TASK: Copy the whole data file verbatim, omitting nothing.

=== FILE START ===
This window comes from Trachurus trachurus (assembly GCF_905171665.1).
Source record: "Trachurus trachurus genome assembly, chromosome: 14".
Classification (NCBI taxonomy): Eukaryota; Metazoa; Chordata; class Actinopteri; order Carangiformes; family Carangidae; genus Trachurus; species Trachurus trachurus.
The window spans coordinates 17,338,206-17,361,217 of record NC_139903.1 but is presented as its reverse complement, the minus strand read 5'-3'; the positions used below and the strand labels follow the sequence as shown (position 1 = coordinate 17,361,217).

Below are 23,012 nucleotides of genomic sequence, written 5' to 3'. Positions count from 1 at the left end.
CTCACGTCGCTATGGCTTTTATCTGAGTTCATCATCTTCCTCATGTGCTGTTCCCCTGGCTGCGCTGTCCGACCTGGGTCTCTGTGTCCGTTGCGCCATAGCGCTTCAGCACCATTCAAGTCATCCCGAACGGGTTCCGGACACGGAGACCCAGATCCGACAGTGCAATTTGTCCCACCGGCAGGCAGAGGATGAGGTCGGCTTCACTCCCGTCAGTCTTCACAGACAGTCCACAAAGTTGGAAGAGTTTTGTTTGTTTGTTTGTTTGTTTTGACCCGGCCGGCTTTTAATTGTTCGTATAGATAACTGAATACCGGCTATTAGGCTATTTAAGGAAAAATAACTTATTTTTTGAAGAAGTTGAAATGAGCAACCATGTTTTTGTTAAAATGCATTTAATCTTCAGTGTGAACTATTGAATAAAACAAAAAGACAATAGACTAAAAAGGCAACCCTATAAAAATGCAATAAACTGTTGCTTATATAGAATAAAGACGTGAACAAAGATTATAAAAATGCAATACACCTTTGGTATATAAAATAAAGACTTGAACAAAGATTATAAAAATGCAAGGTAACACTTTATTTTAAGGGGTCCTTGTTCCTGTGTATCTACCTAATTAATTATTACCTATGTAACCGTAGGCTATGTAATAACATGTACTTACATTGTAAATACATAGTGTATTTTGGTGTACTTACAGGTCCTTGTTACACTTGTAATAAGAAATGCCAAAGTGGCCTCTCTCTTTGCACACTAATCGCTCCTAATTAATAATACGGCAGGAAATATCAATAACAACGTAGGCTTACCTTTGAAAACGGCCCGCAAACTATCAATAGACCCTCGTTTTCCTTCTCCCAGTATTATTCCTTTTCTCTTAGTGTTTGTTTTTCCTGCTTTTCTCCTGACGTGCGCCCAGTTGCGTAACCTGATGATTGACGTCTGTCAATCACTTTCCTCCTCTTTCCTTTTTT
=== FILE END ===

This window comes from Trachurus trachurus (assembly GCF_905171665.1).
Source record: "Trachurus trachurus genome assembly, chromosome: 14".
Classification (NCBI taxonomy): Eukaryota; Metazoa; Chordata; class Actinopteri; order Carangiformes; family Carangidae; genus Trachurus; species Trachurus trachurus.
The window spans coordinates 17,338,206-17,361,217 of record NC_139903.1 but is presented as its reverse complement, the minus strand read 5'-3'; the positions used below and the strand labels follow the sequence as shown (position 1 = coordinate 17,361,217).

Below are 23,012 nucleotides of genomic sequence, written 5' to 3'. Positions count from 1 at the left end.
CTCACGTCGCTATGGCTTTTATCTGAGTTCATCATCTTCCTCATGTGCTGTTCCCCTGGCTGCGCTGTCCGACCTGGGTCTCTGTGTCCGTTGCGCCATAGCGCTTCAGCACCATTCAAGTCATCCCGAACGGGTTCCGGACACGGAGACCCAGATCCGACAGTGCAATTTGTCCCACCGGCAGGCAGAGGATGAGGTCGGCTTCACTCCCGTCAGTCTTCACAGACAGTCCACAAAGTTGGAAGAGTTTTGTTTGTTTGTTTGTTTGTTTTGACCCGGCCGGCTTTTAATTGTTCGTATAGATAACTGAATACCGGCTATTAGGCTATTTAAGGAAAAATAACTTATTTTTTGAAGAAGTTGAAATGAGCAACCATGTTTTTGTTAAAATGCATTTAATCTTCAGTGTGAACTATTGAATAAAACAAAAAGACAATAGACTAAAAAGGCAACCCTATAAAAATGCAATAAACTGTTGCTTATATAGAATAAAGACGTGAACAAAGATTATAAAAATGCAATACACCTTTGGTATATAAAATAAAGACTTGAACAAAGATTATAAAAATGCAAGGTAACACTTTATTTTAAGGGGTCCTTGTTCCTGTGTATCTACCTAATTAATTATTACCTATGTAACCGTAGGCTATGTAATAACATGTACTTACATTGTAAATACATAGTGTATTTTGGTGTACTTACAGGTCCTTGTTACACTTGTAATAAGAAATGCCAAAGTGGCCTCTCTCTTTGCACACTAATCGCTCCTAATTAATAATACGGCAGGAAATATCAATAACAACGTAGGCTTACCTTTGAAAACGGCCCGCAAACTATCAATAGACCCTCGTTTTCCTTCTCCCAGTATTATTCCTTTTCTCTTAGTGTTTGTTTTTCCTGCTTTTCTCCTGACGTGCGCCCAGTTGCGTAACCTGATGATTGACGTCTGTCAATCACTTTCCTCCTCTTTCCTTTTTT